July 4, 2008
We brought in John Legend, back when we still considered the UPenn grad an honorary Philadelphian.
But the real highlight had to have been the sculpture of our Founding Fathers made out of Cheez-Its.
July 4, 2009
The show was originally announced as just Sheryl Crow, to absolutely not thunderous applause. The Roots were soon added to the bill, and they would remain the centerpiece of Philadelphia’s 4th of July concerts for the next several years. Crow’s VIP swag bag included lemon body butter, a Starr gift card and a free dinner at Chima (woo hoo!).
July 4, 2010
For some reason, The Roots were paired with the Goo Goo Dolls. The Philadelphia Weekly‘s Brian McManus christened the Goo Goo Dolls portion his “Week’s Worst” music pick.
July 4, 2011
The Roots wowed. As did guests Earth, Wind & Fire and Estelle. And DJ Jazzy Jeff did his thing:
July 4, 2012
This was a truly great show, a Philadelphia 4th of July concert for the record books. The night featured The Roots (they played a killer cover of “Paul Revere” as a tribute to the just-passed MCA from the Beastie Boys), Queen Latifah, and Lauryn Hill, who showed up unannounced for a hot and sweaty set.
But the big news was the shooting that occurred at 15th and JFK right after the show. Mayor Nutter called the 16-year-old shooter a “little asshole.”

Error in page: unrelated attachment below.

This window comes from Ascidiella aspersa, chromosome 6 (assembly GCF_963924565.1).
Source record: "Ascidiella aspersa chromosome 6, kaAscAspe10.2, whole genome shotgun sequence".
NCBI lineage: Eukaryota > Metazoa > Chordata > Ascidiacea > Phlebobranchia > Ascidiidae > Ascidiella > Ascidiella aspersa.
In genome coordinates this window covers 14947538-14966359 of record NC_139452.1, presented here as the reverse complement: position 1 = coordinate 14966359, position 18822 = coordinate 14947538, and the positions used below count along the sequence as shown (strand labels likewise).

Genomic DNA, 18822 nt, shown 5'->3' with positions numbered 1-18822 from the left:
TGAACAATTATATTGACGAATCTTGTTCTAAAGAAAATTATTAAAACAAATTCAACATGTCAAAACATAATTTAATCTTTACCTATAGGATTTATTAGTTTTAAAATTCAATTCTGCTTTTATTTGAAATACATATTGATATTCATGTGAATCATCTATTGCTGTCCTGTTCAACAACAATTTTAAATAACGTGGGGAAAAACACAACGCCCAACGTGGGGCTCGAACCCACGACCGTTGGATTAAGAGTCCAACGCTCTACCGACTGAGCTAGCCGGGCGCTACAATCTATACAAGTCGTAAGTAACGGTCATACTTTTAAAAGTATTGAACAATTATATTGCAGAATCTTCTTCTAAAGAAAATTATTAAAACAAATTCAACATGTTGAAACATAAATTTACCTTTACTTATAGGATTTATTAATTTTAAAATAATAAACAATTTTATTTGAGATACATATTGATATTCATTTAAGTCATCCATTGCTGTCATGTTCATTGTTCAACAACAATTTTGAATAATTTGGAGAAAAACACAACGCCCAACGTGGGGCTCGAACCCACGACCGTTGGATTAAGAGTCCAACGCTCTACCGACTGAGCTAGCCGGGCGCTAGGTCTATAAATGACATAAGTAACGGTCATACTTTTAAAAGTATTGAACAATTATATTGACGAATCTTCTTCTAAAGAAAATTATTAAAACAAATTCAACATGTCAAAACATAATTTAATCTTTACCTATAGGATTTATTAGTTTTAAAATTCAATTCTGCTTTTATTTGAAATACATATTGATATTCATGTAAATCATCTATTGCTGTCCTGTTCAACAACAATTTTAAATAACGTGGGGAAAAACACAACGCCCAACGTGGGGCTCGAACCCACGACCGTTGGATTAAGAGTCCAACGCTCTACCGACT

July 4, 2013
We could have skipped John Mayer and Demi Lovato, but The Roots and Jill Scott tore it up. Kevin Hart was the host.
July 4, 2014
This is where things started to fall apart. Somehow, the city thought that Nicki Minaj would be appropriate for what’s supposed to be a family event. She wasn’t, and it wasn’t, and a scandal was born.
(In case you can’t make out what she’s saying: All these bitches is my sons / And I’ma go and get some bibs for ’em / A couple formulas, little pretty lids on ’em /If I had a dick, I would pull it out and piss on ’em. Keepin’ it classy.)
When faced with criticism over Minaj’s expletive-filled performance, Mayor Nutter suggested that anyone with small children could have taken a bathroom break during those songs. Nice.
July 4, 2015
Somewhere around 175,000 turned out for lewd singer Miguel, who, fortunately, did not deliver a lewd performance. The Roots gave what may wind up being their last 4th of July concert in Philly. The band promised a special guest who would join them for a song but the best they could conjure up was CeeLo Green.
More entertaining was on-his-way-out Mayor Nutter, who did his perpetual karaoke song “Rapper’s Delight” and followed it up with a proverbial mic drop:
Portions of this story were originally published in the July 2014 issue of Philadelphia magazine.